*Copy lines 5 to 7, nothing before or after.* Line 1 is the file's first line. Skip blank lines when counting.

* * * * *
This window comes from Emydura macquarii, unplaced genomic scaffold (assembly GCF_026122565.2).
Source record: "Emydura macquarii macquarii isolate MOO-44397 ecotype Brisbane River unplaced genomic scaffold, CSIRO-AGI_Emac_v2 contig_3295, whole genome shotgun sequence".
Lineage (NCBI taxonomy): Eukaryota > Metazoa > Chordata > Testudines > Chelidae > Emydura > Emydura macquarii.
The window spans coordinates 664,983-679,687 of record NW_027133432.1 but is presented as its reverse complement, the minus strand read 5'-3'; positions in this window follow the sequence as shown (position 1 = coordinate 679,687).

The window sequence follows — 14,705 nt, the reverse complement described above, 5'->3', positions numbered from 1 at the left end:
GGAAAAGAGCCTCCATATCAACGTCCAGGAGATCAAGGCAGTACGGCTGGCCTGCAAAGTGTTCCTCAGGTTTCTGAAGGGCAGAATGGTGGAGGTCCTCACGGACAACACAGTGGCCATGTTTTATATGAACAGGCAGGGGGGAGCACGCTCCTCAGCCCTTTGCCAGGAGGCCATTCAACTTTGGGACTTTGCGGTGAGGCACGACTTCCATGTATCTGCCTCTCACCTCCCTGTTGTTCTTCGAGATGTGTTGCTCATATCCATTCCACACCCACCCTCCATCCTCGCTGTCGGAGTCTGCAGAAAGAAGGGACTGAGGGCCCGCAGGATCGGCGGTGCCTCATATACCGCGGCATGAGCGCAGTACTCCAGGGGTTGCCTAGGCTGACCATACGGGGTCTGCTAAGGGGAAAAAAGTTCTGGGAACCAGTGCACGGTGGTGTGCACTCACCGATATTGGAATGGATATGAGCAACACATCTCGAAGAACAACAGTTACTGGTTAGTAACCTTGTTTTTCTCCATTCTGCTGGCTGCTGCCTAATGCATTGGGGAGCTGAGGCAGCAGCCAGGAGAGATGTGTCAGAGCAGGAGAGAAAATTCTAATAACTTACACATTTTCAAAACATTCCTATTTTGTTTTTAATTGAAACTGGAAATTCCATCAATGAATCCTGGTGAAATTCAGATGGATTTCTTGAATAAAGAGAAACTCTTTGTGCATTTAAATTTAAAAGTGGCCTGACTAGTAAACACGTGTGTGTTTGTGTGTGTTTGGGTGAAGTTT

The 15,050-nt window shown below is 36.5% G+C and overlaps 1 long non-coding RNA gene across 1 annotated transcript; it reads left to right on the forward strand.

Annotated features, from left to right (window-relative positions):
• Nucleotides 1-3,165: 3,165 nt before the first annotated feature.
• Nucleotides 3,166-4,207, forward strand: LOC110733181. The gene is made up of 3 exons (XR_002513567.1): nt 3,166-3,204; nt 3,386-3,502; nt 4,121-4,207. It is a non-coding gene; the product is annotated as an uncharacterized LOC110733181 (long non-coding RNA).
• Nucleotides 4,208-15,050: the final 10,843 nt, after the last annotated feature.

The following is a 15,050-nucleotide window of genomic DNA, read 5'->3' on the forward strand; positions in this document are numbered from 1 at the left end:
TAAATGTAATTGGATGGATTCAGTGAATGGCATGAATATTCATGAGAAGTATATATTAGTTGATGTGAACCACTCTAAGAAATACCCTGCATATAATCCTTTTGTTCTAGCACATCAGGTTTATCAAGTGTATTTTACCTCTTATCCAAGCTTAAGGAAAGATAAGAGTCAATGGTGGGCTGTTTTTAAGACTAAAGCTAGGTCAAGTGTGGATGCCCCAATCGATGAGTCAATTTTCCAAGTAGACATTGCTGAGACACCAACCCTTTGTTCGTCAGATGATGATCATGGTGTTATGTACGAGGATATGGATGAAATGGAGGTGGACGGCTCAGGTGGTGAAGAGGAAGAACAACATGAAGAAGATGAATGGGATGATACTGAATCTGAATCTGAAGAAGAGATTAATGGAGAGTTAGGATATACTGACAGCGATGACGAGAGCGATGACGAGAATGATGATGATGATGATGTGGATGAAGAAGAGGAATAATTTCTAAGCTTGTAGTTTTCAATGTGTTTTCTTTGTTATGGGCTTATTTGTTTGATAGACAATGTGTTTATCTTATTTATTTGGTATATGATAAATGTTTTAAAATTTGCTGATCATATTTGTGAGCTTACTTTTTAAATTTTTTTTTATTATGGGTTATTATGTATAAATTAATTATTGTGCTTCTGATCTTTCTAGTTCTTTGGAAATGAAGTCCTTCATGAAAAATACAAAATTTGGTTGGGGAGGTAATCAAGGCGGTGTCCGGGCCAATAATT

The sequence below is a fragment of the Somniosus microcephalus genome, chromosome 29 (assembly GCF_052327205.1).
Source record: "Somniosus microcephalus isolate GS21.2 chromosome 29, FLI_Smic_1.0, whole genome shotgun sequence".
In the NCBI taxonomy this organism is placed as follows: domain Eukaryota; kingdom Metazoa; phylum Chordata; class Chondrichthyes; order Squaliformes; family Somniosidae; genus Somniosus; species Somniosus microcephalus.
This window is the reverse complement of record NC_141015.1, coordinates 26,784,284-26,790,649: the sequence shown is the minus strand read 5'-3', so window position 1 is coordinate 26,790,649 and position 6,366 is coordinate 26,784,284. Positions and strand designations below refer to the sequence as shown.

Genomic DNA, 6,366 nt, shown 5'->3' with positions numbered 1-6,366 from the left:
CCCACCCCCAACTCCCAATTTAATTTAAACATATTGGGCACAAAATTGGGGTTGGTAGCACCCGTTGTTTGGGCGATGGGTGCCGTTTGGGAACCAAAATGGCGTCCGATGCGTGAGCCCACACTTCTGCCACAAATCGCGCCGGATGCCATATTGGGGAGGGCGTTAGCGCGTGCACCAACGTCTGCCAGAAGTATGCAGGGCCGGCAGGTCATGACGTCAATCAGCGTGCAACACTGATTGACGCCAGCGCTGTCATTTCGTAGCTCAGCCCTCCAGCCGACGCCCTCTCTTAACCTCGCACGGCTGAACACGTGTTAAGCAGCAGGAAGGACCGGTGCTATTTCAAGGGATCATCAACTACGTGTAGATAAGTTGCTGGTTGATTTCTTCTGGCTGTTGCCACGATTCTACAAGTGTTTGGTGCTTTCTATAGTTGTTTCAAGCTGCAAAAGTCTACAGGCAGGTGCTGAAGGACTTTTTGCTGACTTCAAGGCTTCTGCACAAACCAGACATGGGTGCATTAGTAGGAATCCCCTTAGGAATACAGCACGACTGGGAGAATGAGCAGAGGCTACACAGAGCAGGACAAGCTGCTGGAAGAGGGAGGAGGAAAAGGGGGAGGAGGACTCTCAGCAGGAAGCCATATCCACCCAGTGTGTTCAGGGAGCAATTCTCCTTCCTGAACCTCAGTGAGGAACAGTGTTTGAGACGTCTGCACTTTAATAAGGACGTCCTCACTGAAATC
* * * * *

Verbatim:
The window sequence follows — 14,705 nt, the reverse complement described above, 5'->3', positions numbered from 1 at the left end:
GGAAAAGAGCCTCCATATCAACGTCCAGGAGATCAAGGCAGTACGGCTGGCCTGCAAAGTGTTCCTCAGGTTTCTGAAGGGCAGAATGGTGGAGGTCCTCACGGACAACACAGTGGCCATGTTTTATATGAACAGGCAGGGGGGAGCACGCTCCTCAGCCCTTTGCCAGGAGGCCATTCAACTTTGGGACTTTGCGGTGAGGCACGACTTCCATGTATCTGCCTCTCACCTCCCTGTTGTTCTTCGAGATGTGTTGCTCATATCCATTCCACACCCACCCTCCATCCTCGCTGTCGGAGTCTGCAGAAAGAAGGGACTGAGGGCCCGCAGGATCGGCGGTGCCTCATATACCGCGGCATGAGCGCAGTACTCCAGGGGTTGCCTAGGCTGACCATACGGGGTCTGCTAAGGGGAAAAAAGTTCTGGGAACCAGTGCACGGTGGTGTGCACTCACCGATATTGGAATGGATATGAGCAACACATCTCGAAGAACAACAGTTACTGGTTAGTAACCTTGTTTTTCTCCATTCTGCTGGCTGCTGCCTAATGCATTGGGGAGCTGAGGCAGCAGCCAGGAGAGATGTGTCAGAGCAGGAGAGAAAATTCTAATAACTTACACATTTTCAAAACATTCCTATTTTGTTTTTAATTGAAACTGGAAATTCCATCAATGAATCCTGGTGAAATTCAGATGGATTTCTTGAATAAAGAGAAACTCTTTGTGCATTTAAATTTAAAAGTGGCCTGACTAGTAAACACGTGTGTGTTTGTGTGTGTTTGGGTGAAGTTT

The 15,050-nt window shown below is 36.5% G+C and overlaps 1 long non-coding RNA gene across 1 annotated transcript; it reads left to right on the forward strand.